Glass Canada

Features Association news Community
FGIA: Focus: accessibility

While current developments have not yet focused in detail on fenestration, it is clearly on the menu

March 16, 2022  By Amy Roberts

Including effective accessibility requirements within various Canadian building codes has taken on an enhanced momentum in recent years. The development process features a network of organizations and committees to channel the perceived needs of various stakeholders, ensuring meaningful input from the public, the disabled, and implementers at all development stages. The Provincial/Territorial Policy Advisory Committee on Codes has ranked accessibility as second only to “alterations to existing buildings” as priorities for national model code development for the 2020-2025 code cycle.  Accessibility provisions in the National Building Code include requirements for the design and construction of barrier-free access, encompassing building entrance elements that include exterior doors.

At the federal level, accessibility was substantially addressed in June 2019, with passage of the Accessible Canada Act (Bill C-81), which is analogous to the Americans with Disabilities Act in the U.S. The ACA as passed has little in terms of specific accessible construction requirements, instead establishing the regulatory environment: the organization, reporting procedures, enforcement measures and a feedback mechanism. The current focus is on improving transactional accessibility in banking, transportation and telecommunications.

The next step will be the creation of actual accessibility standards. For example, Accessibility Standards Canada and CSA are collaborating on the development of three accessibility standards.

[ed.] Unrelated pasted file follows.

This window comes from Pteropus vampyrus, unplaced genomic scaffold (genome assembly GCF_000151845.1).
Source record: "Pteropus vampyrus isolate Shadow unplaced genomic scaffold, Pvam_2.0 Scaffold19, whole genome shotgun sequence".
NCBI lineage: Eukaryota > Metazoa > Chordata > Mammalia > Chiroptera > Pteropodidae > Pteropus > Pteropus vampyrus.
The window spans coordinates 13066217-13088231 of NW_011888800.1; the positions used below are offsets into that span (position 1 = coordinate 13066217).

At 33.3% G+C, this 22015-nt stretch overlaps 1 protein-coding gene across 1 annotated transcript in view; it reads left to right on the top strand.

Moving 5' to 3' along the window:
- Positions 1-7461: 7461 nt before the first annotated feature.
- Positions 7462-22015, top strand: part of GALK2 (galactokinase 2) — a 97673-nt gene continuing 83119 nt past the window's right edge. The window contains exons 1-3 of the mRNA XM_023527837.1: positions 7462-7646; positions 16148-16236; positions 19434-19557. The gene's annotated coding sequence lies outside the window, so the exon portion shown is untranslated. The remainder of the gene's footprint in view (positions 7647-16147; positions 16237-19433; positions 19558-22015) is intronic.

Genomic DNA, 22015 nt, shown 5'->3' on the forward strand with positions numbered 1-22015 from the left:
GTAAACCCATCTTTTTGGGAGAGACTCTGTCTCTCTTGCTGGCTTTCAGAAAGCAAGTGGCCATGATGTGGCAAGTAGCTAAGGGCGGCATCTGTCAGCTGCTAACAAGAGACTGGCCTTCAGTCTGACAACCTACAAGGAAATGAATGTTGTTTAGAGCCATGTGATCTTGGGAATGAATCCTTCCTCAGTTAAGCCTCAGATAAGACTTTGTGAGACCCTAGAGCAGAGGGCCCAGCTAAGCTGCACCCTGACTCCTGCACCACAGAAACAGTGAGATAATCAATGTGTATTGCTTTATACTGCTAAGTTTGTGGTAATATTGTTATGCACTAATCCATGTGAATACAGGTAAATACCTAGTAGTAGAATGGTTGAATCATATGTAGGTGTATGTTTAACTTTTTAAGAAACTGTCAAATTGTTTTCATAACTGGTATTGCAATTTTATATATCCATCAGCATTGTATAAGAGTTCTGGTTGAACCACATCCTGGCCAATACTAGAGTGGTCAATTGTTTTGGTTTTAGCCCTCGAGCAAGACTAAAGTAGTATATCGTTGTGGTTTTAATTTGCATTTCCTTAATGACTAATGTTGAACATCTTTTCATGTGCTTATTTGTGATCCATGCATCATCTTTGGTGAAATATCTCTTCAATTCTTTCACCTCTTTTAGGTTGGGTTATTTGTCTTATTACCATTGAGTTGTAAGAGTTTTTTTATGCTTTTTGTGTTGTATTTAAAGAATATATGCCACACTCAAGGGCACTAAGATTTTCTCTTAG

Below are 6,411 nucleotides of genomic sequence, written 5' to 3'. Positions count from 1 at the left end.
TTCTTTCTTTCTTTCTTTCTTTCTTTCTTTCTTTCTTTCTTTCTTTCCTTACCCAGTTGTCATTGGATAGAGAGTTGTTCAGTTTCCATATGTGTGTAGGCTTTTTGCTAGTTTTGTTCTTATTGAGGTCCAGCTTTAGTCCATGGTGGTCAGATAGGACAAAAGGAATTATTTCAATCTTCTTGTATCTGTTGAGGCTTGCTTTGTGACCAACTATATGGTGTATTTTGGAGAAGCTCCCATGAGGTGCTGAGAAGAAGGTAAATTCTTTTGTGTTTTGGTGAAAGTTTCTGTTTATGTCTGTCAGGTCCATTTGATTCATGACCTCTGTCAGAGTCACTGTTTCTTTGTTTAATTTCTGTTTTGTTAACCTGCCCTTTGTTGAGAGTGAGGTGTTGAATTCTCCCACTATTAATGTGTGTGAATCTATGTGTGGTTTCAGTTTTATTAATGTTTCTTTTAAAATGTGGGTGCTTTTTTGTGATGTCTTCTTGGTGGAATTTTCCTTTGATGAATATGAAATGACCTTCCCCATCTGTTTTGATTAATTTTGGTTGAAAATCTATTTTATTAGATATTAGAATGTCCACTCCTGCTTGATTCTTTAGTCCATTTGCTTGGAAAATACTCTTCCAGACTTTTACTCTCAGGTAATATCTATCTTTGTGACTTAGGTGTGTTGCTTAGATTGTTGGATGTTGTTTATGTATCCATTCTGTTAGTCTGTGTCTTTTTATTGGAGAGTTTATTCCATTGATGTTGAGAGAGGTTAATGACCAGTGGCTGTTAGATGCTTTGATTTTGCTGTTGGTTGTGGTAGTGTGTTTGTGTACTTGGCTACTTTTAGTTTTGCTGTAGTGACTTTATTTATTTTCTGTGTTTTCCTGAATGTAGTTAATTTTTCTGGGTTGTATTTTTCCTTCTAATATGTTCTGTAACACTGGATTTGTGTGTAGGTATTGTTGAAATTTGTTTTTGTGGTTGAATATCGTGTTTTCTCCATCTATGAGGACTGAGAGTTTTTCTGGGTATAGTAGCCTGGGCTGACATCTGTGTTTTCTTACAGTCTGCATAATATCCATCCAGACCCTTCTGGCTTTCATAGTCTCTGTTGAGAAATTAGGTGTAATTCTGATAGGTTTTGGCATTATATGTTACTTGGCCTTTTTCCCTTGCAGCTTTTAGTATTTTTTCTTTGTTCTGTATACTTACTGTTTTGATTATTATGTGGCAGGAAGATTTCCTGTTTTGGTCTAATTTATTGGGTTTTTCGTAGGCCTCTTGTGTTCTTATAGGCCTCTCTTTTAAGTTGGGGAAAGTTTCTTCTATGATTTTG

ASC/CSA B651, “Accessible Design for the Built Environment,” is to be referenced within the NBC and various provincial codes or standards. The upcoming new edition will provide requirements involving the exterior environment, circulation (elevators, escalators and moving walkways), tactile walking surface indicators, dwelling facilities and emergency egress.


B651 currently includes fenestration-related provisions for accessible hotel-type sleeping units. These cover window sill height and operability, door closers and the maximum operating force of exterior swing doors.

ASC/CSA B652, “Accessible Homes,” will be a national standard of Canada. It is already in development with funding from the Canada Mortgage and Housing Corporation.

Meanwhile, at the provincial level, British Columbia exhibits leadership in the form of its Accessible BC Act (Bill 6). This act facilitates accessibility standards that could be in place as soon as the end of 2022. It directs the B.C. government to establish a committee, now the Provincial Accessibility Committee, to advise the provincial minister on accessibility matters and support the development of related standards.

The 2018 BC Building Code governs new construction and alterations and includes minimum requirements for accessibility. Its focus is on pathways and building access, placement of signage, illumination and accessway dimensions with no specific mention of windows. Designers are given the option of following the accessibility provisions of the B.C. building code subsection 3.8.3., or those in the CSA B651 standard. Note that input from a recent online survey of various stakeholders sought feedback to inform code change proposals. It will be published later in 2022. In 2023, feedback will be sought on actual proposed changes.

There is a widely recognized need to evaluate where gaps in accessibility standards currently exist and identify priority areas that should be addressed. The development framework briefly summarized above shows how the stage is being set to effectively fill these gaps.

While current developments have not yet focused in detail on fenestration, it is clearly on the menu.  We should take advantage of the many points of input made available by both federal and provincial governmental entities to monitor developments and weigh in as warranted at the numerous available stages.

Amy Roberts is FGIAdirector of Canadian and technical glass operations

Print this page


Stories continue below



Leave a Reply

Your email address will not be published. Required fields are marked *